Friday, June 18, 2010

The Barefoot Running Book: A Review

The Barefoot Running Book: a practical guide to the art & science of barefoot & minimalist shoe running
by Jason Robillard
61 pages
ISBN 978-0-615-35444

When I started reading Jason Robillard's The Barefoot Running Book, I wished I could have had it last year when I started running barefoot. It's not that I couldn't, and didn't, find most of the information contained in the book elsewhere, but it was all haphazard, primarily through discussions on Barefoot Ken Bob's Yahoo! Barefoot Running Forum. This book puts all that information together, in an orderly manner, and with some humor!

The Barefoot Running Book walks a potential beginner through the basics, including, in the opening essay, why to run barefoot, but also the basic terminology, and philosophy, of barefoot running. In addition, and breaking with barefoot running purists, he includes some recommendations about minimalist shoe running, and shoes. Someone like me, who tends to be a little stubborn and more willing to jump right into things, might skip his “Pre-running” section. All I needed to know was that barefoot running was possible, then I just started going out and trying it, with initial success, but I have had my TMFS (too much too soon) injury troubles. Curious folks might appreciate Robillard's more careful advice, to build confidence and foot strength.

Robillard makes sure to emphasize experimentation, and the principle that “there is no single right answer” to barefoot running, and he does include advice from different perspectives. For example, in discussing proper running posture, he describes both the “Fall Forward” and “Keep Feet Under Body” methods. Since I've recently been working through a minor pain in my left heel, this section in particular made me re-think my own posture. I've been in the latter camp, but now I've been experimenting with the former. So, even after a year of running barefoot, I find things in this book that keep me experimenting.

Two quibbles: One, the $15 price, which seems a bit much for a 60 page handbook. Two, there is no real discussion of the difference between barefoot running and minimalist shoe running. Robillard recommends going primarily barefoot, but suggests minimalist shoes for extreme temperatures. Maybe I'm betraying my purist leanings, but there really does seem to be a difference between running barefoot and running in minimalist shoes. My Vibram Five Fingers served me well when I first started, but as I grew more used to running barefoot, I started noticing that my feet tended to hurt when I used them, so I just stopped wearing them altogether. My VFFs, and moccasins, felt almost too protective, causing me to strike harder with my feet, though his may just be a personal idiosyncrasy. I would like to see more 'science' about the differences between barefoot and minimalist running styles, which is perhaps too far out of Robillard's range of expertise. Still, he does discuss the VFFs in more detail on his blog. In the next edition of the book, maybe he could include a separate section or chapter on minimalist running.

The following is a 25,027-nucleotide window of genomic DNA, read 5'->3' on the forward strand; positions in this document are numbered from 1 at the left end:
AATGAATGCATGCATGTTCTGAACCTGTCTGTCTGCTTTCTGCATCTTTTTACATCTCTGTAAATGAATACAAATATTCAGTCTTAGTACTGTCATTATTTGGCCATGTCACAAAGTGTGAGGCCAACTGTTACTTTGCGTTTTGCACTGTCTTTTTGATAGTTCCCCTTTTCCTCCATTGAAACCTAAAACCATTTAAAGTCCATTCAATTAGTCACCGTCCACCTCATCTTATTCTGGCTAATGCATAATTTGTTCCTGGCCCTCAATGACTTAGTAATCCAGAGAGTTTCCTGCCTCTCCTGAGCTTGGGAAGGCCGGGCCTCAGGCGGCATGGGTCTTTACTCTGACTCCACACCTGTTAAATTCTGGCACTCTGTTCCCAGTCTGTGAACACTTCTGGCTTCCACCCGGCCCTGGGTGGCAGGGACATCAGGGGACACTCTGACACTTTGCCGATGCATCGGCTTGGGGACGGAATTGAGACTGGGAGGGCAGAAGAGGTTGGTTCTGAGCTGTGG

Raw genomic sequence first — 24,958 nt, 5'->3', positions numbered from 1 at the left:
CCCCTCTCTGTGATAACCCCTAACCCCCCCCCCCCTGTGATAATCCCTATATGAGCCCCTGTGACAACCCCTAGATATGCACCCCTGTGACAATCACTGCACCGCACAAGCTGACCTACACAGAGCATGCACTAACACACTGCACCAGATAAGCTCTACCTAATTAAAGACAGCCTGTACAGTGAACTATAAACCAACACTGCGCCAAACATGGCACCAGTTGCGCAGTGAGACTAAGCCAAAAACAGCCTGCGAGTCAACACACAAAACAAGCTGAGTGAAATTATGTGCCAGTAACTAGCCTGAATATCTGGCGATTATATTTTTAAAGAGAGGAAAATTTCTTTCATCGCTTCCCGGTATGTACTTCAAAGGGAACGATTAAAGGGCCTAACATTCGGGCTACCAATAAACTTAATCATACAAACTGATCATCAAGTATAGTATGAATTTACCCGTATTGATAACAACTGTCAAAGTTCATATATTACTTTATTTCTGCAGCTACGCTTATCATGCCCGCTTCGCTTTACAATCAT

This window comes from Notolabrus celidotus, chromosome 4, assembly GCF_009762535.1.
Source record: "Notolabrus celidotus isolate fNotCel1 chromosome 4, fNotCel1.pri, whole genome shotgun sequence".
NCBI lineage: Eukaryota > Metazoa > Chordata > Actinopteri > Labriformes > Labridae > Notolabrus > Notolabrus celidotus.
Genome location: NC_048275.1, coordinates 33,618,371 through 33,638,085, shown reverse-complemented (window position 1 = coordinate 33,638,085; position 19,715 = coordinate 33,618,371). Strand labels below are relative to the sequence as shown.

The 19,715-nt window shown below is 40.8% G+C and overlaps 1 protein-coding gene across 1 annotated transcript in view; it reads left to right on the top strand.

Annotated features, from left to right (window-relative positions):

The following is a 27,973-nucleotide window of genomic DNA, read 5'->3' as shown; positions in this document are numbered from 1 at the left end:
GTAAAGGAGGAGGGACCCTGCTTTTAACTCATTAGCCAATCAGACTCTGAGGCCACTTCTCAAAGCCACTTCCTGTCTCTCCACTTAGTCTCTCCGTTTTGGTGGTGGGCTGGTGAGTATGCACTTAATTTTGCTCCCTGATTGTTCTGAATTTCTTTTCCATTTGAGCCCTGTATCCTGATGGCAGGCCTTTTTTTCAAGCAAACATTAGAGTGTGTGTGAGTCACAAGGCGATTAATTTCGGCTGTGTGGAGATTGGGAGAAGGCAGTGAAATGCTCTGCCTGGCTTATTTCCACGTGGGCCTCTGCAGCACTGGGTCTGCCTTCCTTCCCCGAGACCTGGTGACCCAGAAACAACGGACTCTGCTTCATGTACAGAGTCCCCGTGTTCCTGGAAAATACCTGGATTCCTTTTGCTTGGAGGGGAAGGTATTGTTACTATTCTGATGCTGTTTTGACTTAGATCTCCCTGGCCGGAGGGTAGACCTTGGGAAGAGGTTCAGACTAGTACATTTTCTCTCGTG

A nice personal touch in the book is Robillard's encouragement of barefoot runners to be “ambassadors” out in the shod running world, arguing that, if we barefoot runners agree that running barefoot is good for us, we're helping other people by encouraging their curiosity. In his “Other topics” section he gives some humorous examples of people's responses to seeing someone running barefoot, many of which I've heard myself, but he urges that we barefoot runners always be polite and, if possible, funny, in talking with people, with the hope that they'll 'take the plunge' and try barefoot running themselves.

For someone who is curious about barefoot running, I would recommend this book as a handy guide to start with, saving much time navigating online discussion groups. As an intermediate to advanced barefoot runner (I've run two half-marathons and two full marathons in the past year), with nagging minor injury, I found the book a good review, and source of reflection. For all levels of barefoot runners, going with Robillard's 'ambassador' idea, this book would make a great gift to someone you know who's expressed interest in the lifestyle. Might be nice to have a copy handy nearby so that when (and not if) someone asks about barefoot running, you can immediately hand it to them and say, “Here, read this!”

Order this book through here.

For more info on Jason Robillard, visit:
his website, The Barefoot Running University
his blog, The Barefoot Chronicles

Also, you might run into Jason, and me, at the Runner's World Barefoot Running Forum